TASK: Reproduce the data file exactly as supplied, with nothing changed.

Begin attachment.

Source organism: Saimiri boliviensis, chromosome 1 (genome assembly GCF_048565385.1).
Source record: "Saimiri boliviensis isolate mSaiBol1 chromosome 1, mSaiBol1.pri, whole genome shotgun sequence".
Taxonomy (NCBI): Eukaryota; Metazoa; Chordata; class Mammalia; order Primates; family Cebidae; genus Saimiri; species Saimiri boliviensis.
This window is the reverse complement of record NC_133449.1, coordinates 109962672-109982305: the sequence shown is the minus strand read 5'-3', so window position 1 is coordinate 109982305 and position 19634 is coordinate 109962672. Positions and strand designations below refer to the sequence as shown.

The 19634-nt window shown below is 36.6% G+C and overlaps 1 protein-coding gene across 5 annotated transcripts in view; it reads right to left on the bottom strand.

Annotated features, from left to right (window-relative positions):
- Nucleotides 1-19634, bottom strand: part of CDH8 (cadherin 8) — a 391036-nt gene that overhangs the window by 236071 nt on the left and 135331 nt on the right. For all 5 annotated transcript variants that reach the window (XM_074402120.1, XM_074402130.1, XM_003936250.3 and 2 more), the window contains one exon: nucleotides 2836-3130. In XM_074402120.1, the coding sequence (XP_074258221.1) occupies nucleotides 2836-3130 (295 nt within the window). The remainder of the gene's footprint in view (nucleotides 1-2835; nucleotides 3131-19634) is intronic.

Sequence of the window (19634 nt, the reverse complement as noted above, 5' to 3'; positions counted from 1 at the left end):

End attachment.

Source organism: Saimiri boliviensis, chromosome 1 (genome assembly GCF_048565385.1).
Source record: "Saimiri boliviensis isolate mSaiBol1 chromosome 1, mSaiBol1.pri, whole genome shotgun sequence".
Taxonomy (NCBI): Eukaryota; Metazoa; Chordata; class Mammalia; order Primates; family Cebidae; genus Saimiri; species Saimiri boliviensis.
This window is the reverse complement of record NC_133449.1, coordinates 109962672-109982305: the sequence shown is the minus strand read 5'-3', so window position 1 is coordinate 109982305 and position 19634 is coordinate 109962672. Positions and strand designations below refer to the sequence as shown.

The 19634-nt window shown below is 36.6% G+C and overlaps 1 protein-coding gene across 5 annotated transcripts in view; it reads right to left on the bottom strand.

Annotated features, from left to right (window-relative positions):
- Nucleotides 1-19634, bottom strand: part of CDH8 (cadherin 8) — a 391036-nt gene that overhangs the window by 236071 nt on the left and 135331 nt on the right. For all 5 annotated transcript variants that reach the window (XM_074402120.1, XM_074402130.1, XM_003936250.3 and 2 more), the window contains one exon: nucleotides 2836-3130. In XM_074402120.1, the coding sequence (XP_074258221.1) occupies nucleotides 2836-3130 (295 nt within the window). The remainder of the gene's footprint in view (nucleotides 1-2835; nucleotides 3131-19634) is intronic.

Sequence of the window (19634 nt, the reverse complement as noted above, 5' to 3'; positions counted from 1 at the left end):